My son has some soft ataxia signs and when I found Dr H research I have immediately put him on gluten-free diet and I can see significant improvement.  Just wondered, whether we need to eliminate all grains or any other foods?  It's so darn hard, because he had no food intolerance symptoms at all, just black rings, one crumbly tooth, soft ataxia signs, lower ability at school..  How would I ever know what is helping - or not??  Also, if you have any questions that I could ask Dr H when I go to see him, please fire away, there could well be something that I haven't thought of yet, what may help a wider audience..

I am so incredibly grateful to all of you on this board...

<{POST_SNAPBACK}>

This is a great post. I hope many will read it.

Last night Larry King Live did a session with a group of people with MS. It included a neurologist/researcher. He said he didn't see any 'cure' as such but was so hopeful because of all the new drugs that were in one trial stage or another. You are right that the emphasis is on drugs - treating the symptoms. That's where the money is. The current research with celiac is profit driven. Sad. Maybe it will turn up a good thing. We will see. One neurologist that I saw recently told me about the remarkable improvement in MS patients who go on gluten-free diets.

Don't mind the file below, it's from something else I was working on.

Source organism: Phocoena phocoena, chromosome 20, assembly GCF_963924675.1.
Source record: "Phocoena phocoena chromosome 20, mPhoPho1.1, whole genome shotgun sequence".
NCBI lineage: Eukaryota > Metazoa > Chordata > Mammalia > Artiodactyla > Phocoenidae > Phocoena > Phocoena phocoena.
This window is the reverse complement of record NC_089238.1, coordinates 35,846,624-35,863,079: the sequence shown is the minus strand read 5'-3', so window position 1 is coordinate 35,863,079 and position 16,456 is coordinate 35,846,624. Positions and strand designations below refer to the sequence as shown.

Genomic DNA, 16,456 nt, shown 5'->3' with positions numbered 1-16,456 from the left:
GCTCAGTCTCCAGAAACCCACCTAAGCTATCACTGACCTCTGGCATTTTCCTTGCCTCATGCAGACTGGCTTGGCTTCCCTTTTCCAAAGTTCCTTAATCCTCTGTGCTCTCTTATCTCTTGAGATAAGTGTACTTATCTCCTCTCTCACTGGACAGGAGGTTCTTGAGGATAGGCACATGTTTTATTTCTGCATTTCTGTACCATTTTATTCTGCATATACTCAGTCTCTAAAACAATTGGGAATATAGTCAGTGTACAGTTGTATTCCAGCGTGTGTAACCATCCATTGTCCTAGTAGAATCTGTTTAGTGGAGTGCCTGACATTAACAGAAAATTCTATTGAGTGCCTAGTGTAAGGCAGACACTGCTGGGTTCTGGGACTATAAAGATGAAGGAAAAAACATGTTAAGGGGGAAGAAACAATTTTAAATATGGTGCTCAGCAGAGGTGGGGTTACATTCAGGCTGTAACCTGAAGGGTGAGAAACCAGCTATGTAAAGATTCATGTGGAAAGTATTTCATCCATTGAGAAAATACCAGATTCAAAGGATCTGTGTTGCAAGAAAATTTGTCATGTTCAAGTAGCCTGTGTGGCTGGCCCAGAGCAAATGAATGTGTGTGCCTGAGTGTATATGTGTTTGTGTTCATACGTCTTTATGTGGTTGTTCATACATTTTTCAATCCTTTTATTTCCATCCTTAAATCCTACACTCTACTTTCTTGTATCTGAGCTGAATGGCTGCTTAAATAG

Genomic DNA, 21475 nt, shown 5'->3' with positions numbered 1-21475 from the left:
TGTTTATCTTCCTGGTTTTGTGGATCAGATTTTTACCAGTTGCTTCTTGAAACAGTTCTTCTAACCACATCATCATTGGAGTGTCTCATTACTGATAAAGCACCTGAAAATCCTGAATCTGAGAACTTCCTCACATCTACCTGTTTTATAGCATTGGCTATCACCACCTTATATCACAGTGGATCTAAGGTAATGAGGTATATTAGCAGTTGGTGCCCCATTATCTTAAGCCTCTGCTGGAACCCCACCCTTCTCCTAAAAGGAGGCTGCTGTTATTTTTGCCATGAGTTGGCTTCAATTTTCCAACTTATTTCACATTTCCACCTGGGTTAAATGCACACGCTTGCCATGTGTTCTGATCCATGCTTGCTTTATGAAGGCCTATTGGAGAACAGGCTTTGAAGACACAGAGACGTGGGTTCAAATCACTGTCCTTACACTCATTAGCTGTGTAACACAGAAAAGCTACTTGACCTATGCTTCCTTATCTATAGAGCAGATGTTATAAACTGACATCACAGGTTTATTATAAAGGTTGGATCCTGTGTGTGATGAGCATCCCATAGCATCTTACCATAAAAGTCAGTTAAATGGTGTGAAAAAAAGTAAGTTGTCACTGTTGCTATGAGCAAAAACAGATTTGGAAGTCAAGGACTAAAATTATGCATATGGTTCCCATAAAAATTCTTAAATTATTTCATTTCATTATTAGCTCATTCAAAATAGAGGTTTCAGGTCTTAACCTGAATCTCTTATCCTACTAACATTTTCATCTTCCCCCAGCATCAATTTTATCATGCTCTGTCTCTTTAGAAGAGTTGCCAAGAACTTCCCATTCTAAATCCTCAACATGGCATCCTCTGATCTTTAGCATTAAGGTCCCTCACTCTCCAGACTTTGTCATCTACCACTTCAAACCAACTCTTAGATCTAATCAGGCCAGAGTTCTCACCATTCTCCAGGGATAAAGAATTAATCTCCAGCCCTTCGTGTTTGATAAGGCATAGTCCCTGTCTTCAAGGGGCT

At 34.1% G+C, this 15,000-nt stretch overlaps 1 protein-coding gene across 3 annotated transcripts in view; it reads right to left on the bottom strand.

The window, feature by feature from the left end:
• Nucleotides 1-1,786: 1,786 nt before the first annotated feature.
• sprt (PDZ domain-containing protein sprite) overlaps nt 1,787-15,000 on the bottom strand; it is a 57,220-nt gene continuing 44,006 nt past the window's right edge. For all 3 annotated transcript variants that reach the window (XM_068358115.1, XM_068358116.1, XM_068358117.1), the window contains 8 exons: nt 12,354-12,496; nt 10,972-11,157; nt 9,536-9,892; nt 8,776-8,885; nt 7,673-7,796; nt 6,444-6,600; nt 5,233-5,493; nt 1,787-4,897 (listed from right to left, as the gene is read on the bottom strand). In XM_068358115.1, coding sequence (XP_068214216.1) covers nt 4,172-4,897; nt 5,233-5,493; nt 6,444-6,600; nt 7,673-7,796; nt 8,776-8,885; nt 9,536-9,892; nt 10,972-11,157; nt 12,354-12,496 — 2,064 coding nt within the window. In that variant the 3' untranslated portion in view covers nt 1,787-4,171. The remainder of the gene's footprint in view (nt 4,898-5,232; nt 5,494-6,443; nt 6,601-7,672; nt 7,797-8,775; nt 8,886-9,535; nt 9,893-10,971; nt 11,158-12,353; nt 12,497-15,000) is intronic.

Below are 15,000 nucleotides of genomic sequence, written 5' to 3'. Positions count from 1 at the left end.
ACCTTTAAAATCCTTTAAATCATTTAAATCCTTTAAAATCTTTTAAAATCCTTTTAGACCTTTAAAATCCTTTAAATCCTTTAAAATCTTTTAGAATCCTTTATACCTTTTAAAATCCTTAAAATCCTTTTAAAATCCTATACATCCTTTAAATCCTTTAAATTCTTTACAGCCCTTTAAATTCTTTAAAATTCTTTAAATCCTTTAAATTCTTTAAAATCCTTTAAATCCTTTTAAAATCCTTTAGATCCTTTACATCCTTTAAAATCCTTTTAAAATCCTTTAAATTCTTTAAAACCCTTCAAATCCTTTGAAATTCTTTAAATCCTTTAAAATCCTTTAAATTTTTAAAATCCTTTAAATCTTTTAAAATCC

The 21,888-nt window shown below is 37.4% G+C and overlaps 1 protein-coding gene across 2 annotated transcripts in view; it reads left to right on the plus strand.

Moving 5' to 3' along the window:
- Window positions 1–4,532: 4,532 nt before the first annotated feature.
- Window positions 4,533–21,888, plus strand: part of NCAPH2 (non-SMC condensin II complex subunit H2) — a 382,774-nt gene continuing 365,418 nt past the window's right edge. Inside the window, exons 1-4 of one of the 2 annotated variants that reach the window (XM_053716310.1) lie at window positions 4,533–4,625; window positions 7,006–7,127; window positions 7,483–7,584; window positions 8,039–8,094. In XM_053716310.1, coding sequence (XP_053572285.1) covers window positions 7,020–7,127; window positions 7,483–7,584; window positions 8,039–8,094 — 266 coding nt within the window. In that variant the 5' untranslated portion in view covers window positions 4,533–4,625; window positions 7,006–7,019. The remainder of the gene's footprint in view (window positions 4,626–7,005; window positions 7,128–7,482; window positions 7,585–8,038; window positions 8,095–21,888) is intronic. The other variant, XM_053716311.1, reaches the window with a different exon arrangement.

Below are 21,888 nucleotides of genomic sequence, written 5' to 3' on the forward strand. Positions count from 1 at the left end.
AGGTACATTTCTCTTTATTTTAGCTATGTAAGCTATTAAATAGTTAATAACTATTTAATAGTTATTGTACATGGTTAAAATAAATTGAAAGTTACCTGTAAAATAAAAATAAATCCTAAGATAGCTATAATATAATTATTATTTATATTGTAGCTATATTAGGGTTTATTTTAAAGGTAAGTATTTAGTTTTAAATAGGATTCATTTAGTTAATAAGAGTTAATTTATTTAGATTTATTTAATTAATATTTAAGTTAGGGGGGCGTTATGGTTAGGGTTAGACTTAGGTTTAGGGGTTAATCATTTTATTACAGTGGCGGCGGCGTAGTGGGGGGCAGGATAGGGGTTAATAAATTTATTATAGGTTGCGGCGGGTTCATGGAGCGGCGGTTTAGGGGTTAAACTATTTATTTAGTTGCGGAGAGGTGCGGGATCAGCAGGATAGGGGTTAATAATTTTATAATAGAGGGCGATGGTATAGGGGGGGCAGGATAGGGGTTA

Though I am still awaiting diagnosis confirmation, I have been told to be on a gluten-free diet as it is known that gluten is a neurotoxin. Though I have been relatively dairy free for a long time due to sensitivity I now am totally free because of the similiarity between the gluten protein in grains and the casein protein in milk. These proteins are virtually identical and the immune system can be duped. Do look into the subject of 'mimicry' in autoimmune diseases. I find it harder to be CF than gluten-free but I think it is necessary. Celiac treatment history bears out that Gluten-free Casein-free diets has been recommended for a long time.

You need to investigate what food sensitivities your son may have. You want to get the immune system quieted down to a point where it is no longer mounting food reactions. Strange as it is, some of these reactive foods show up after going gluten-free. They were no doubt there all the time but the gluten response overshadows everything else.

Perhaps I have written something here that will provoke some questions of your own. I certainly would ask him about prognosis if your son stays faithfully to the gluten-free diet. I would ask him what, if any, regular test monitoring he could recommend. If a MRI has not been done, I would request one. It is good to know if the ataxia is a transient symptom without significant visible cerebellar damage or whether damage has been done. If that is the case the MRI provides a baseline with which to monitor for further damage or damage containment.

Hope some of this helps.

How fortunate you are to have Dr. H. I sure wish he was in my neighborhood (native Canadian now U.S.) Claire

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This is a great post. I hope many will read it.

I find it harder to be CF than gluten-free but I think it is necessary. 

If that is the case the MRI provides a baseline with which to monitor for further damage or damage containment.